Help line issues in Canada’s Northwest Territories raising concerns

Suicide rates in the world's circumpolar communities remain several times higher than their southern counterparts. (iStock)
A representative of the Canadian Mental Health Association says help lines play a ‘critical role’ in mental health care. CBC has heard concerns about wait times and responders on the NWT Help Line being located outside the territory. (iStock)
Northwest Territories residents are flagging issues with a territorial help line meant to aid people in crisis.

Several people, who CBC has agreed not to name, have raised concerns after using the 24/7 help line. They’ve brought up wait times, not being able to reach responders, and responders being located outside of the territory.

The NWT Help Line offers free, confidential support to people struggling with stress, suicidal thoughts, abuse, sexual violence and depression. Fardous Hosseiny, a national mental health advocate, says help lines play a vital role in supporting people with mental health and emotional needs.

“Help lines play a critical role, you know even if it’s just having the reassurance of having someone else on the other line when they’re in a moment of crisis or a moment of high anxiety,” said Hosseiny, who is the interim national CEO of the Canadian Mental Health Association. “Just being able to have another voice to speak to goes a long way.”

According to the territorial Department of Health and Social Services, which is responsible for the help line, the average wait time for a call to be answered is two minutes.

Just being able to have another voice to speak to goes a long way.

Fardous Hosseiny, Canadian Mental Health Association

“It is important for callers to stay in queue in order to be served quickly. To hang up and try again is not as efficient as staying on the line. No calls go unanswered when people use the system as intended,” a department spokesperson stated in an email.

Hosseiny said a two minute wait time is “fairly good,” but can feel “very long” to people in crisis.

“We could probably do better because in those moments, if someone is in a crisis, it’s critical to be able to get to them right away because they can feel very vulnerable and they can feel that they’re being neglected,” he said.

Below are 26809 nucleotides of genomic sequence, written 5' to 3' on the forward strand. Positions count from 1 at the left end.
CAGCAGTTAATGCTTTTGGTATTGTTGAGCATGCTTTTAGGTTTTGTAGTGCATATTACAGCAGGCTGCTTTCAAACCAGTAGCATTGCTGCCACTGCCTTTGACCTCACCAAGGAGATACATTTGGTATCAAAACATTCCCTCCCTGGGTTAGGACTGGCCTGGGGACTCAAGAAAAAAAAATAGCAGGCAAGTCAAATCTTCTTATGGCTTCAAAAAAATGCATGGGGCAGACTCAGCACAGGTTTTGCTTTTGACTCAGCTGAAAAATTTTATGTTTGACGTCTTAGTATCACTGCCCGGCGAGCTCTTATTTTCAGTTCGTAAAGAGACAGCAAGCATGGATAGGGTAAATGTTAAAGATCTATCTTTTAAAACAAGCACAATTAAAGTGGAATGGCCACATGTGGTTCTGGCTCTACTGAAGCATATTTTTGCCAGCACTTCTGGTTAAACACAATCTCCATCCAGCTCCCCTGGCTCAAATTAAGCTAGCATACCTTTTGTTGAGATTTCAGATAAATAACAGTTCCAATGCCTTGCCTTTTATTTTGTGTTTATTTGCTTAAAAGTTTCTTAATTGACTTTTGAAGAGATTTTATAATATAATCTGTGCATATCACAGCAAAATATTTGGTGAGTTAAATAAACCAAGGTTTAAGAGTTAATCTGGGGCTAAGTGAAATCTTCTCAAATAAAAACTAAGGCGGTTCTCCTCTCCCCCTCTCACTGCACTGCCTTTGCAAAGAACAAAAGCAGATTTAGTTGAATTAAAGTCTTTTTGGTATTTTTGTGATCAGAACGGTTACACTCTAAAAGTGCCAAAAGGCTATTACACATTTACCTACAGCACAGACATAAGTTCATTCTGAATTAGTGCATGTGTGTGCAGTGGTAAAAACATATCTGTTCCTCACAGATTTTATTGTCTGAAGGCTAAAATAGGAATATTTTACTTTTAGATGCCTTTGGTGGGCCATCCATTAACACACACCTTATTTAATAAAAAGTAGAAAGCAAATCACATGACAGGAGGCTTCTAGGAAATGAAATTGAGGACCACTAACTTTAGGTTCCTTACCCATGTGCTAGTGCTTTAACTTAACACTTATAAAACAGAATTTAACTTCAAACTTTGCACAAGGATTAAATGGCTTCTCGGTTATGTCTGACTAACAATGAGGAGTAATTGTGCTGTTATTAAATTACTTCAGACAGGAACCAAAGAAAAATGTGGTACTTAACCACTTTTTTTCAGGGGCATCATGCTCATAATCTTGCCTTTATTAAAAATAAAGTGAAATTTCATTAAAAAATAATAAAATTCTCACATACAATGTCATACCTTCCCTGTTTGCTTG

“To not have a phone line or another person on the other side picking up right away can be quite, quite damaging to the individual who has shown the bravery and the courage to come out and say, ‘I might need some help.'”

Fardous Hosseiny is the interim national CEO of the Canadian Mental Health Association (Submitted by Fardous Hosseiny)

According to the Department of Health and Social Services, callers contacting the help line by cell phone may have experienced technical difficulties between July 7 and 8, 2019, when there was a country-wide issue with cellular service.

The department said it was only aware of one other issue when a call did not go through, in March of 2019. The problem was resolved by increasing the number of calls accepted at that time. The department added that the help line is periodically audited to “capture any systemic issues.”

Hosseiny said there are key elements that make a help line effective: confidentiality or anonymity; off-hours support and a variety of contact means, such as by phone and text message; crisis resolution, and having trained mental health professionals as responders.

He noted help lines are just one part of mental health care services.

500 calls in last year

Health and social services said the NWT Help Line has answered 500 calls from N.W.T. residents since July 2018. It contracts out responders to the Distress Centre of Ottawa and Region and said on average, there are 25 trained responders available every day, including on holidays.

While responders are located outside the territory, the department said they receive “locally developed training and orientation around our unique northern context.”

Hosseiny said although there’s a place for mental health professionals who have cultural and community-specific training, it’s ideal to have responders who are part of the community.

“They know the context, they know the environment, they know the day-to-day struggles of individuals within their communities,” he said.

The territorial government said if someone is not able to reach the NWT crisis line, they can provide the date and time of their call to the department’s system navigator at 1-855-846-9601. The department will try to determine what the issue was and take action to resolve it.

People can call the NWT Help Line at 1-800-661-0844. There are also group sessions available by phone on suicide and suicide awareness, depression and anxiety, grief and loss, recovery support and substance abuse/addiction.

Related stories from around the North:

Canada: Inuk student biking across Canada to raise awareness of suicide crisis among Inuit youth, CBC News

Finland: Canada’s Inuit hope Finland carries Indigenous suicide prevention torch further, Radio Canada International

Russia: Why high suicide rates in Arctic Russia?, Deutsche Welle’s Iceblogger

Sweden: Gender stereotypes behind high suicide rate, Radio Sweden

United States: Alaska’s suicide rates jump 13 percent, report shows, Alaska Public Media

Emily Blake, CBC News

Emily Blake, CBC News

For more news from Canada visit CBC News.

Do you want to report an error or a typo? Click here!

Leave a Reply

Note: By submitting your comments, you acknowledge that Radio Canada International has the right to reproduce, broadcast and publicize those comments or any part thereof in any manner whatsoever. Radio Canada International does not endorse any of the views posted. Your comments will be pre-moderated and published if they meet netiquette guidelines.
Netiquette »

Your email address will not be published. Required fields are marked *